Research and development(1)
    5,419       8,258       8,735  
General and administrative(1)
    15,154       20,190       25,009  
                         
Total operating expenses
    68,822       102,715       127,093  
                         
Income from operations
    58       1,551       13,166  
Other income (expense)
    (463 )     3,304       (4,529 )
                         
Income (loss) before benefit for income taxes
    (405 )     4,855       8,637  
Benefit (provision) for income taxes
    40       (1,860 )     (1,776 )
                         
Net income (loss)
  $ (365 )   $ 2,995     $ 6,861  
                         
Net income (loss) per common share(2):
                       
Basic
  $ (0.03 )   $ 0.01     $ 0.07  
Diluted
  $ (0.03 )   $ 0.01     $ 0.06  
Weighted average number of shares outstanding:
                       
Basic
    13,526,926       14,552,999       16,267,186  
Diluted
    13,526,926       16,523,443       20,778,448  
Pro forma net income per common share (unaudited)(3):
                       
Basic
                  $ 0.13  
Diluted
                  $ 0.12  
Weighted average number of shares used in pro forma computation (unaudited)(3):
                       
Basic
                    62,988,610  
Diluted
                    67,606,341  
                         
                       
(1)  Includes stock-based compensation expense as follows:
                       
Cost of revenue
  $ 12     $ 39     $ 82  
Sales and marketing
    103       285       733  
Research and development
    6       19       79  
General and administrative
    69       388       585  
                         
    $ 190     $ 731     $ 1,479  
                         


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(2) We applied the two-class method to compute net income (loss) per common share which requires that earnings attributable to common stockholders for the period be allocated between common and participating securities based upon their respective rights to receive distributed and undistributed earnings. See Note 2 of the notes to consolidated financial statements.
 
(3) The pro forma basic and diluted net income (loss) per share have been calculated assuming the reclassification of our Series A common stock into common stock prior to the closing of this offering and the conversion of all outstanding shares of our Series A preferred stock and Series AA preferred stock into an aggregate 46,721,424 shares of our common stock upon the closing of this offering. In addition, pro forma net income per share assumes that the preferred stock warrants have been automatically converted to common stock warrants at the beginning of the period.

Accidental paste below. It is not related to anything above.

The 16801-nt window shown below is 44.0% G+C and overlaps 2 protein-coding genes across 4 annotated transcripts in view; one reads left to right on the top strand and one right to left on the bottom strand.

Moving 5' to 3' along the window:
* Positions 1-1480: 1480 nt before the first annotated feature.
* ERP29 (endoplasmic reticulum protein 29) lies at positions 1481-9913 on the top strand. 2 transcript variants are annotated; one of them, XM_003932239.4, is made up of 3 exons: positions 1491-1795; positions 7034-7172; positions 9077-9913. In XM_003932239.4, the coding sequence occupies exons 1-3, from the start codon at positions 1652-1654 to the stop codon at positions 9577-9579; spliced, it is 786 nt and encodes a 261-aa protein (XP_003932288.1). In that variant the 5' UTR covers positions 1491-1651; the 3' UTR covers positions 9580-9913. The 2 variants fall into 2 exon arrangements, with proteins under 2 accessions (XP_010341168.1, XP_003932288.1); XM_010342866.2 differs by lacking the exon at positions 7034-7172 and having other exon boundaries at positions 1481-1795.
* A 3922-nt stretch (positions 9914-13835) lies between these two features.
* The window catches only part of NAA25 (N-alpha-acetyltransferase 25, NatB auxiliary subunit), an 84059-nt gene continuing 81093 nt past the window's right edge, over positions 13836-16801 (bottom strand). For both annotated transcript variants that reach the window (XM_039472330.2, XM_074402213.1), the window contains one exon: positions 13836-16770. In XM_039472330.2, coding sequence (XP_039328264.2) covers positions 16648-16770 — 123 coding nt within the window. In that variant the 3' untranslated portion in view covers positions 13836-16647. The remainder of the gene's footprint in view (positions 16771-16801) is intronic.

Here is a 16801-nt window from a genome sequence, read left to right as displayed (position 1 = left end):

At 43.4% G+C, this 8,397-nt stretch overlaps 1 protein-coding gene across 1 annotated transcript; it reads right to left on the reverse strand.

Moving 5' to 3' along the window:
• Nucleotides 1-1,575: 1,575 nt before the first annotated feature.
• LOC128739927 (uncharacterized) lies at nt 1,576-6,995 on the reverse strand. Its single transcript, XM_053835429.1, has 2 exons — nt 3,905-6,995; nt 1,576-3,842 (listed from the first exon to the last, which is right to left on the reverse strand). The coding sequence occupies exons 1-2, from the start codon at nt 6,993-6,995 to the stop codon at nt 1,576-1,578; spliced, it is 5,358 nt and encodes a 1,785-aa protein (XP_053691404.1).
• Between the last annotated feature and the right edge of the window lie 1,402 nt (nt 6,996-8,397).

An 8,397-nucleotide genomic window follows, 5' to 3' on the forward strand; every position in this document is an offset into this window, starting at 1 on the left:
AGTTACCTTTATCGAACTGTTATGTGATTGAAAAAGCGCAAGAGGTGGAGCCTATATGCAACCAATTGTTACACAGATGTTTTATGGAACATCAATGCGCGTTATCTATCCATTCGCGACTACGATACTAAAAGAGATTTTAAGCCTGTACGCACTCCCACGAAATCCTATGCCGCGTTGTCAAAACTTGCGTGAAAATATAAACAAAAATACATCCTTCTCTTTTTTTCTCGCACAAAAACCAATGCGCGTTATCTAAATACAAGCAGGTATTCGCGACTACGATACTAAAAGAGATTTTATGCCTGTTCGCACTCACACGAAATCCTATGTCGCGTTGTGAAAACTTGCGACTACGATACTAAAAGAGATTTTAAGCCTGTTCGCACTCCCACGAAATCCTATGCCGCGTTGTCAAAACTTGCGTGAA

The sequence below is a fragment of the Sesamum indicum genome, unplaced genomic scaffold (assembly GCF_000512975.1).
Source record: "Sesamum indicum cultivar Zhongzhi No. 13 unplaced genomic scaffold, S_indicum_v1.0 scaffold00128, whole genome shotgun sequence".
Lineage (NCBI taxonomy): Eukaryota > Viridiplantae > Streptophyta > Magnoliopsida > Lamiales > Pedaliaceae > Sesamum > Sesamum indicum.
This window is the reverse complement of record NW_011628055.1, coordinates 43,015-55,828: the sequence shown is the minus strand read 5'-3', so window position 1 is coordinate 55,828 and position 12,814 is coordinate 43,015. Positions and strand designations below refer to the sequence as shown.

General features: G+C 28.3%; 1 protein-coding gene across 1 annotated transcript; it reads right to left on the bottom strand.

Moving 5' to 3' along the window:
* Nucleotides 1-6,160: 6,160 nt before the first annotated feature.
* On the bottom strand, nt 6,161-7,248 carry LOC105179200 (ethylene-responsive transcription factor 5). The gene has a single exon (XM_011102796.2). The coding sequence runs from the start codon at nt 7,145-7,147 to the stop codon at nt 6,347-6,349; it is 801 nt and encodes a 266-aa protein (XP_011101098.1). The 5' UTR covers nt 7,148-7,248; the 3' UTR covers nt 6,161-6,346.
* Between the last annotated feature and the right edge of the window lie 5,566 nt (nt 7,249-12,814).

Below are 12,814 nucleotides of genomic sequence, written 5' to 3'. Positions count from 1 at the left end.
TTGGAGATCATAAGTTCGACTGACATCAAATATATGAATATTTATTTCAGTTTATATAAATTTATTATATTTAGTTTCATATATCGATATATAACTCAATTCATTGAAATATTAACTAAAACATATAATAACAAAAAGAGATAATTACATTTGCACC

The following table presents our summary consolidated balance sheet data as of December 31, 2009:
 
  •  on an actual basis;
 
  •  on a pro forma basis to give effect to (i) the reclassification of our Series A common stock as common stock; (ii) the conversion of all outstanding shares of our Series A preferred stock and Series AA preferred stock into shares of our common stock and all outstanding warrants to purchase preferred stock into warrants to purchase common stock; and (iii) the reclassification of our outstanding preferred stock warrants from long-term liabilities to additional paid-in capital; and
 
  •  on a pro forma as adjusted basis to give effect to (i) the reclassification of our Series A common stock as common stock; (ii) the conversion of all outstanding shares of our Series A preferred stock and Series AA preferred stock into shares of our common stock and all outstanding warrants to purchase preferred stock into warrants to purchase common stock; (iii) the reclassification of our outstanding preferred stock warrants from long-term liabilities to additional paid-in capital; (iv) the sale by us of the shares of common stock offered by this prospectus at an initial public offering price of $      per share, the mid-point of the range reflected on the cover of this prospectus, and after deducting the underwriting discounts and commissions and estimated offering expenses; and (v) the use of approximately $6.9 million of the net proceeds of this offering to repay in full the principal and accrued interest and to pay any applicable prepayment fee on our outstanding debt facility from Stiftelsen Industrifonden.
 
                         
    December 31, 2009  
                Pro Forma As
 
Consolidated Balance Sheet Data:
  Actual     Pro Forma     Adjusted  
    (in thousands)  
 
Cash and cash equivalents
  $ 24,852     $ 24,852              
Working capital
    14,829       14,737          
Deferred revenue
    35,575       35,575          
Total assets
    102,967       102,875          
Long-term obligations, including current portion
    11,436       9,224          
Convertible preferred stock
    23,901                
Total stockholders’ equity (deficit)
    (9,103 )     16,918          


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RISK FACTORS
 
Investing in our common stock involves a high degree of risk. The risks described below are not the only ones facing us. Additional risks that we do not yet know of or that we currently think are immaterial may also impair our business operations. If any of the following risks actually occur, our business, operating results or financial condition could be materially harmed. In such cases, the trading price of our common stock could decline and you may lose all or part of your investment. Before investing in our common stock, you should carefully consider each of the following risk factors and all of the other information set forth in this prospectus, including the financial statements and the notes thereto.